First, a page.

After hearing arguments from both sides, a federal judge has dismissed Wikimedia v. NSA — a major case that challenged the U.S. National Security Agency’s sweeping “Upstream” surveillance program, arguing that it was unconstitutional.
For those who might not recall the case, here’s a quick refresher: Back in March, the ACLU filed suit against the NSA on behalf of the Wikimedia Foundation and eight other organizations. The lawsuit challenged “the suspicionless seizure and searching of Internet traffic by the National Security Agency (NSA) on U.S. soil,” asserting that, “the NSA conducts this surveillance, called ‘Upstream’ surveillance, by tapping directly into the internet backbone inside the United States — the network of high-capacity cables, switches, and routers that today carry vast numbers of Americans’ communications with each other and with the rest of the world.”
More specifically, the ACLU claimed that the NSA’s surveillance program “exceeds the scope of the authority that Congress provided in the FISA Amendments Act of 2008 (FAA) and violates the First and Fourth Amendments. Because it is predicated on programmatic surveillance orders issued by the Foreign Intelligence Surveillance Court (FISC) in the absence of any case or controversy, the surveillance also violates Article III of the Constitution.”
However, after a lengthy hearing process, Judge TS Ellis III tossed out the ACLUs case, ruling that the plaintiffs did not have enough information to plausibly make such a claim. Despite the fact that the existence of the Upstream program has been confirmed by government officials, judge Ellis ruled that just because the NSA has the technical ability to monitor all our online communications, it doesn’t necessarily mean they are doing so. “Plaintiffs provide no factual basis to support the allegation that the NSA is using its surveillance equipment at full throttle,” he wrote. “In the end, plaintiffs’ standing argument boils down to suppositions about how Upstream must operate in order to achieve the government’s stated goals.”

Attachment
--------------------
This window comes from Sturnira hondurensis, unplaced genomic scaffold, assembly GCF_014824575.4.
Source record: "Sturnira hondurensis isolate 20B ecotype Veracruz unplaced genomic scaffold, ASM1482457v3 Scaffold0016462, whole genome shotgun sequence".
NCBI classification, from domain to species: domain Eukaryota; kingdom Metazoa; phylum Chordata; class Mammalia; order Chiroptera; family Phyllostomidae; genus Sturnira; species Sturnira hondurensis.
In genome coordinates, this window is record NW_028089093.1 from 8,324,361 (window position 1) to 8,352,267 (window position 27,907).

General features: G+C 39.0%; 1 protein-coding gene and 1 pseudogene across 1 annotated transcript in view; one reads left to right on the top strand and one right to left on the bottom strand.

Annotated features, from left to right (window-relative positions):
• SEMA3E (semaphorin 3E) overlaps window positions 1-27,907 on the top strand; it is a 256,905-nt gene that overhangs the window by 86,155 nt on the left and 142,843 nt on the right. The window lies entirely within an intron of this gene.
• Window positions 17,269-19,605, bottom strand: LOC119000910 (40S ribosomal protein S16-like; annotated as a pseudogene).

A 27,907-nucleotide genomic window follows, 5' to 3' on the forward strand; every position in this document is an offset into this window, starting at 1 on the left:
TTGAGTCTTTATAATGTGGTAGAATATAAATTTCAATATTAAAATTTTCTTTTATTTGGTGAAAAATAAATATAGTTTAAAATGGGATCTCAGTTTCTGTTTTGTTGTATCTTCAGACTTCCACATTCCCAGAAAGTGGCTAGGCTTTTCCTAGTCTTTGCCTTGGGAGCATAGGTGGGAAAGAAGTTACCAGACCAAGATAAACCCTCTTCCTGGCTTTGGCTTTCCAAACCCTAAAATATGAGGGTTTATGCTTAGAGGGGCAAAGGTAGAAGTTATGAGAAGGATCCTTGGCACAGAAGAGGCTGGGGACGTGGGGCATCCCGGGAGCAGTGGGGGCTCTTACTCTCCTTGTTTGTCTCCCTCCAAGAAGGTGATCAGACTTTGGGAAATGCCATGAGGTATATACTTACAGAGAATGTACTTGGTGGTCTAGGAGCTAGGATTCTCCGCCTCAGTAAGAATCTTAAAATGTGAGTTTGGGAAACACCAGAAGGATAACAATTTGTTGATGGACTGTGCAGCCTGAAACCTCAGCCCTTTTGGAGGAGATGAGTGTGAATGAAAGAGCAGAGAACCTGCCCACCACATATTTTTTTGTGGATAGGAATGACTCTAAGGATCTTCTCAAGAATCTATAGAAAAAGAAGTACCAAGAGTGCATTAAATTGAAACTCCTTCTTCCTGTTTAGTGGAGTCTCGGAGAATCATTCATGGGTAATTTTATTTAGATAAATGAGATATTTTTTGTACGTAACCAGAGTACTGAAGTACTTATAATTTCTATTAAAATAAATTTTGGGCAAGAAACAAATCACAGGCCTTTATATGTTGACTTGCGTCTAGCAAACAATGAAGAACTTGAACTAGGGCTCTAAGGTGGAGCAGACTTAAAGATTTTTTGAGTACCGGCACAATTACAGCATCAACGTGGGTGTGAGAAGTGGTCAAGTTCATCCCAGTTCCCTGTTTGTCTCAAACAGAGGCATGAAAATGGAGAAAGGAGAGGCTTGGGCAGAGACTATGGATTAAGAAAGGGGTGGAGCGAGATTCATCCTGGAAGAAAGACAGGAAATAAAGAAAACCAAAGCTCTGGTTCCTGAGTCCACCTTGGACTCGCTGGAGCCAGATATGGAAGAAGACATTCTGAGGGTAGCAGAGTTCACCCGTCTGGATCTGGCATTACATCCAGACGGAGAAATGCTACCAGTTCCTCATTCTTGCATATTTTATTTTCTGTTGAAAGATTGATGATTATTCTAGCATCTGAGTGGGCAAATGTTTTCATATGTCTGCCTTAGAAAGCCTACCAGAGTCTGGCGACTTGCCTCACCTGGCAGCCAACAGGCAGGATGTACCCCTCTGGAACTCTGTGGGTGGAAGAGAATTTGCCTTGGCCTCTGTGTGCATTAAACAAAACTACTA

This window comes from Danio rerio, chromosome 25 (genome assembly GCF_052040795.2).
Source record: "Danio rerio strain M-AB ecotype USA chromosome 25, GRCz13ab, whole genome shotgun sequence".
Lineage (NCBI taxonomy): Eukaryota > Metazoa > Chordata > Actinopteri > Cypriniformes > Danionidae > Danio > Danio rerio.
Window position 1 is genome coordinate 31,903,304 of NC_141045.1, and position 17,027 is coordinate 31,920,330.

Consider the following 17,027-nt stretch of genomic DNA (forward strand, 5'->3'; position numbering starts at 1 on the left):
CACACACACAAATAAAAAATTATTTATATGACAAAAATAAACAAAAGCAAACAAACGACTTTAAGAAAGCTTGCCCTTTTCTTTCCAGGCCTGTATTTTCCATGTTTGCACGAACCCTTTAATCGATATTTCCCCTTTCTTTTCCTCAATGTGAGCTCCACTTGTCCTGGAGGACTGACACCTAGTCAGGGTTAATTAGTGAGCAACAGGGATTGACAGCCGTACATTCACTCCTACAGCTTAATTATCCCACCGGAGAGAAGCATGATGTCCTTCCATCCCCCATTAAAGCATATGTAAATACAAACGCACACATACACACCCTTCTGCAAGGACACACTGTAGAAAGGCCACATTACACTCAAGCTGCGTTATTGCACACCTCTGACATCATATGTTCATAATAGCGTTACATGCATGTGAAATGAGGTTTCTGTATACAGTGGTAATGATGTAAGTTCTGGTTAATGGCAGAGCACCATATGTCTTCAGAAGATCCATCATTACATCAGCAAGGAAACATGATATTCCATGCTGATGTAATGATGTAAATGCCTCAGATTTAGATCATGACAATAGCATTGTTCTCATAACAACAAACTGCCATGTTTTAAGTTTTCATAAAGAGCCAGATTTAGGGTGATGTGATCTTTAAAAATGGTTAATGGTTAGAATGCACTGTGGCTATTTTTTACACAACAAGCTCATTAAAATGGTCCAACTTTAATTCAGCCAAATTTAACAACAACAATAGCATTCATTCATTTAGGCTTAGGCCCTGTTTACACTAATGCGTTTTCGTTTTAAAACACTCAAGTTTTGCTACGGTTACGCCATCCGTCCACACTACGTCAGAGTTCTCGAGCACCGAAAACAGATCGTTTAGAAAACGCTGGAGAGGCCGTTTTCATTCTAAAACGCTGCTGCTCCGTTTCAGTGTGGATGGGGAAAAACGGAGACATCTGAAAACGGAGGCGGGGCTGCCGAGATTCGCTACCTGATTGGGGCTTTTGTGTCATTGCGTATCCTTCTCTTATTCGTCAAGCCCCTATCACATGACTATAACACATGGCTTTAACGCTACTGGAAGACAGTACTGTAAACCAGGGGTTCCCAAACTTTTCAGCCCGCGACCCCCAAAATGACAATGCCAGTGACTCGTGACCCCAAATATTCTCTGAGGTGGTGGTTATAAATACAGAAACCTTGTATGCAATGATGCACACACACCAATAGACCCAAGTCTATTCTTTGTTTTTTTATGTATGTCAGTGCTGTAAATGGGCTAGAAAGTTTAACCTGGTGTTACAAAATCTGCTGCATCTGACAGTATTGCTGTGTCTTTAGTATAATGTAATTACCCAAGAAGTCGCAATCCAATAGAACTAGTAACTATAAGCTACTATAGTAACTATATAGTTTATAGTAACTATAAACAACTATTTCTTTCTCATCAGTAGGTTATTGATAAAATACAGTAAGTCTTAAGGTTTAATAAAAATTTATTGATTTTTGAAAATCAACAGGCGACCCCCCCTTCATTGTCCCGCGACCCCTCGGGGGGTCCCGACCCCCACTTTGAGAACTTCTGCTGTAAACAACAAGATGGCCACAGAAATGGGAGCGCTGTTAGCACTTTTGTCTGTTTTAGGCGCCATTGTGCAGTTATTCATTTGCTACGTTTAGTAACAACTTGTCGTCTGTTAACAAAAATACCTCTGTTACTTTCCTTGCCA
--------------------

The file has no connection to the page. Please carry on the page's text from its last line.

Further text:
Basically, Judge Ellis concluded that the plaintiffs had to speculate about key elements of the NSA’s Upstream program, and due to precedent established in Amnesty v. Clapper — a 2013 Supreme Court ruling on a similar challenge — their case could not go forward.
In a response on its blog, the ACLU fired back, claiming that “the court misunderstands how upstream surveillance is fundamentally different from and much more intrusive than the surveillance considered by the Supreme Court in Amnesty v. Clapper,” adding that “given how much is in the public record about upstream surveillance, our clients’ allegations are not ‘speculative’ or ‘hypothetical.'”
The ACLU said it is considering an appeal, however, so the fight may not be over just yet.